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    Rittenhouse Square

    Unlike the other squares, the early Southwest Square was never used as a burial ground, although it offered pasturage for local livestock and a convenient dumping spot for “night soil”. History By the late 1700s the square was surrounded by brickyards as the area´s clay terrain was better suited for kilns than crops. In 1825 the square was renamed in honor of Philadelphian David Rittenhouse, the brilliant astronomer, instrument maker and patriotic leader of the Revolutionary era. A building boom began by the 1850s, and in the second half of the 19th century the Rittenhouse Square neighborhood became the most fashionable residential section of the city, the home of Philadelphia´s read more

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    The Liberty Bell Center

    The Experience The Liberty Bell has a new home, and it is as powerful and dramatic as the Bell itself. Throughout the expansive, light-filled Center, larger-than-life historic documents and graphic images explore the facts and the myths surrounding the Bell. X-rays give an insider´s view, literally, of the Bell´s crack and inner-workings. In quiet alcoves, a short History Channel film, available in English and eight other languages, traces how abolitionists, suffragists and other groups adopted the Bell as its symbol of freedom. Other exhibits show how the Bell´s image was used on everything from ice cream molds to wind chimes. Keep your camera handy. Soaring glass walls offer dramatic and read more

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    Audacious Freedom

    Audacious Freedom, the major, new exhibit at the African American Museum in Philadelphia , explores the lives of people of African descent living in Philadelphia between 1776 and 1876. Discover how African Americans in Philadelphia lived and worked while helping to shape the young nation in its formative stages. Exhibit themes include entrepreneurship, environment, education, religion and family traditions of the African American population, played out through interactive displays, video projections and vivid photography. The groundbreaking exhibit allows visitors to “walk the streets” of Historic Philadelphia using a large-scale map. Young children can join the action with Children´s Corner, which highlights the daily lives of children during that period.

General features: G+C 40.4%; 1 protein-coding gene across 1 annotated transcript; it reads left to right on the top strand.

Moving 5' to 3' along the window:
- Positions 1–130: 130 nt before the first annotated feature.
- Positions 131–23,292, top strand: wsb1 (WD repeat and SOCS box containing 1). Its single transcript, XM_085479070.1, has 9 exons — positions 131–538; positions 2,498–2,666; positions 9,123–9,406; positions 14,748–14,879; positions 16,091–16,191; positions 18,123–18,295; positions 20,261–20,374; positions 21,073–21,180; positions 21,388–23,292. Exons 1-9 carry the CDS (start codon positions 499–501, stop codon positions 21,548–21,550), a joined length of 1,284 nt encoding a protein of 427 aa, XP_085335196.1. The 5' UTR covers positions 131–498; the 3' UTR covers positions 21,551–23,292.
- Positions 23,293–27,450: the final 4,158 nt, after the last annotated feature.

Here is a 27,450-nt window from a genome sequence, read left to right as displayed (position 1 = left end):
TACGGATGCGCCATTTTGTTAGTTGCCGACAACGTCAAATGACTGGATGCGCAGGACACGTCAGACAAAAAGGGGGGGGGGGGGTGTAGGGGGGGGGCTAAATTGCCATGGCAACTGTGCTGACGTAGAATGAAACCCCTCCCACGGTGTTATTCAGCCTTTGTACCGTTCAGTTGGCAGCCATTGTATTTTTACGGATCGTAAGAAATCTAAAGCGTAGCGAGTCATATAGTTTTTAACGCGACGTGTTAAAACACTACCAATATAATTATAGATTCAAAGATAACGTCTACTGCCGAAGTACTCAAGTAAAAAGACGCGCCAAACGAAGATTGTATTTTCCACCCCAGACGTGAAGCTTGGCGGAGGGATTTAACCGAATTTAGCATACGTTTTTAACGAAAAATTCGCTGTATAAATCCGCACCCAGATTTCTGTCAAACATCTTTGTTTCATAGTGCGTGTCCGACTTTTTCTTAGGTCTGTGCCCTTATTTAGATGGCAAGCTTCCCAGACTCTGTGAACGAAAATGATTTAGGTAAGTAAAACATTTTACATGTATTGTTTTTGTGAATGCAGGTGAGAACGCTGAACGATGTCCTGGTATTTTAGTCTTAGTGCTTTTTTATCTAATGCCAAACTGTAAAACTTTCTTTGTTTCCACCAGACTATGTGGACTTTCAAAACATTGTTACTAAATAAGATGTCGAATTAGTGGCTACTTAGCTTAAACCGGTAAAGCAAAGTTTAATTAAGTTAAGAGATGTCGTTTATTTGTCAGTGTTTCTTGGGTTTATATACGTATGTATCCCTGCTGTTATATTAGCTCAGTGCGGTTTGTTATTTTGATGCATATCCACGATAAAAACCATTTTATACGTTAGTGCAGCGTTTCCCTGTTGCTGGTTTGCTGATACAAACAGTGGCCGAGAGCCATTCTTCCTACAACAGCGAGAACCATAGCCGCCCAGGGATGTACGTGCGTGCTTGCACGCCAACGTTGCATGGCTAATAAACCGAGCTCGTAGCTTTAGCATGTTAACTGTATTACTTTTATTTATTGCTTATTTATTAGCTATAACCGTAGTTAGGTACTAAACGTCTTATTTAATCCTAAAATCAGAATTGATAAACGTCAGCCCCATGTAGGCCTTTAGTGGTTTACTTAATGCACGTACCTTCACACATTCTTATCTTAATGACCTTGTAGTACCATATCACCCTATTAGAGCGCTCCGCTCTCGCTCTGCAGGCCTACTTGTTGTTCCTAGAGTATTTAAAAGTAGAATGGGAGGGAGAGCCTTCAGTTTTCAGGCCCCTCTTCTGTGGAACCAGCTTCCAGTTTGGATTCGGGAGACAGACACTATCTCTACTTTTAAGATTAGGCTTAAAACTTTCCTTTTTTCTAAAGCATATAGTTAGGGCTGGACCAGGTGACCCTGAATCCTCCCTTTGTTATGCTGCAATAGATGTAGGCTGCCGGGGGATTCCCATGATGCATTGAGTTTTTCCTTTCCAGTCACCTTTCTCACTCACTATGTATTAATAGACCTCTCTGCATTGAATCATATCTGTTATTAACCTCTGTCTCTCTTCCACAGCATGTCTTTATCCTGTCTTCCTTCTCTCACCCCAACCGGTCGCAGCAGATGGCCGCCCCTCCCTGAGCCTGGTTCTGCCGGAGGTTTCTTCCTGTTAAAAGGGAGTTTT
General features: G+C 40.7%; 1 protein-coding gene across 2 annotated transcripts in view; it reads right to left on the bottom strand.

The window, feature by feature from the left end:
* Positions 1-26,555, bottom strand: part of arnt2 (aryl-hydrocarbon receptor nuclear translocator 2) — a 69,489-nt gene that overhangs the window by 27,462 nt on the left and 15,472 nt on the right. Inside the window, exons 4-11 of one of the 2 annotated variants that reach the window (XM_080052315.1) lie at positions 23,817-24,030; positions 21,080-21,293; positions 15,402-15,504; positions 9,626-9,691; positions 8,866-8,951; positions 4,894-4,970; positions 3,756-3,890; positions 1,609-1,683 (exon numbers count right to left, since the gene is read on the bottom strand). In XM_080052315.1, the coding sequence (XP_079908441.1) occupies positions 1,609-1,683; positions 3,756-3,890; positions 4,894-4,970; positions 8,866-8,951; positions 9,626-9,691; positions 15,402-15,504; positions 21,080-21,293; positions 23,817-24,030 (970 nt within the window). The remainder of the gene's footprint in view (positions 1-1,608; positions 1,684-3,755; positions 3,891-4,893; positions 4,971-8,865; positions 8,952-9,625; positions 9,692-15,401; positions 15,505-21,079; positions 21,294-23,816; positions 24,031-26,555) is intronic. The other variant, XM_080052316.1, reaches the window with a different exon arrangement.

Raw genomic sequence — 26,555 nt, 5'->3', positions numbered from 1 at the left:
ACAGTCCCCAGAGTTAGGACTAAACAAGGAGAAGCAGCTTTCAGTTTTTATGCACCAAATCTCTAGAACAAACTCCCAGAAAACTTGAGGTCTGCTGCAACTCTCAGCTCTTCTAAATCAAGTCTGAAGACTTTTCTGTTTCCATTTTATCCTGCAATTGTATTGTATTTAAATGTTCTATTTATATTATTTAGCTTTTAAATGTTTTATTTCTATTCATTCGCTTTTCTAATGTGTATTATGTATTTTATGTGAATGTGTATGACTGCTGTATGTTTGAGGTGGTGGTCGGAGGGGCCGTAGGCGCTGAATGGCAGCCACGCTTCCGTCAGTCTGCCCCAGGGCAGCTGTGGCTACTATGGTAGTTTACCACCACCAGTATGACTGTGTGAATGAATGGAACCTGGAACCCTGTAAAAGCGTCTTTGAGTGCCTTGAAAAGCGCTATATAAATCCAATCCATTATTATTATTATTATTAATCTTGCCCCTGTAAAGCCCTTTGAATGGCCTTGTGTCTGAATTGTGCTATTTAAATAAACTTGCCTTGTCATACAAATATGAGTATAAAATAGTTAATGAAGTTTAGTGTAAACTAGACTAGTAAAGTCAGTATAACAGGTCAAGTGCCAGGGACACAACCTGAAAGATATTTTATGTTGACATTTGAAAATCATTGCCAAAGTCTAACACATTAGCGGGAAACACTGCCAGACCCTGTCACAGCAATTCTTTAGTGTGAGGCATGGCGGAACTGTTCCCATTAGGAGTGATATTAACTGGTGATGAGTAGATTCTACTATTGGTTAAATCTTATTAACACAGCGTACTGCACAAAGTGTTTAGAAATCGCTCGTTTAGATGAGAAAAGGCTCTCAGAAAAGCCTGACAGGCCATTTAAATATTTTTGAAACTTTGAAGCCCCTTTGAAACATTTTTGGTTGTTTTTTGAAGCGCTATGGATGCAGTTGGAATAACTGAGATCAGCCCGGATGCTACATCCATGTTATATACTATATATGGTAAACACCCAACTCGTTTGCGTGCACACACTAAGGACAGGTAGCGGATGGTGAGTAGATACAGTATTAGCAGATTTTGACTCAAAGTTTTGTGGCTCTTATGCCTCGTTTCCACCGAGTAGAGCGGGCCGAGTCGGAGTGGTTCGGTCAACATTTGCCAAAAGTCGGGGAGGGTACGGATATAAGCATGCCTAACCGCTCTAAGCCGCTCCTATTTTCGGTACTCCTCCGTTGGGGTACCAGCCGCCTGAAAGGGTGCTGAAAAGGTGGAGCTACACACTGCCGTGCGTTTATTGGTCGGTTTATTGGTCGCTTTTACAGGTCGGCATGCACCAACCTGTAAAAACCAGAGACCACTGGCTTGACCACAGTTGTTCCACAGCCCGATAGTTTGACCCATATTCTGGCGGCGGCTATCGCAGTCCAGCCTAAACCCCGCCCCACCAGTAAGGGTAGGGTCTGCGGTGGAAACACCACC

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    Museum Without Walls

    The Experience Museum Without Walls: AUDIO is a multi-platform, interactive audio tour, designed to allow locals and visitors alike to experience Philadelphia extensive collection of public art and outdoor sculpture along the Benjamin Franklin Parkway and Kelly Drive. This innovative program invites passersby to stop, look, listen and see this city public art in a new way. Discover the untold histories of the 51 outdoor sculptures at 35 stops through these professionally produced three-minute interpretive audio segments. The many narratives have been spoken by more than 100 individuals, all with personal connections to the pieces of art. Works in Museum Without Walls: AUDIO include the sculpture Jesus Breaking Bread, which read more

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    Sadsbury Woods Preserve

    A more than 500-acre nature preserve ideal for walking and hiking, Sadsbury Woods is also an important habitat for interior nesting birds and small mammals. An increasingly rare area of interior woodlands, defined as an area at least 300 feet from any road, lawn or meadow, provides a critical habitat for many species of birds, especially neo-tropical migrant songbirds. Situated on the western edge of Chester County, the land remains much as it did centuries ago, and now serves as a permanent refuge in an area facing dramatically increasing development pressure. The colorful birds that breed in the forest during the spring and summer months fly to South America for read more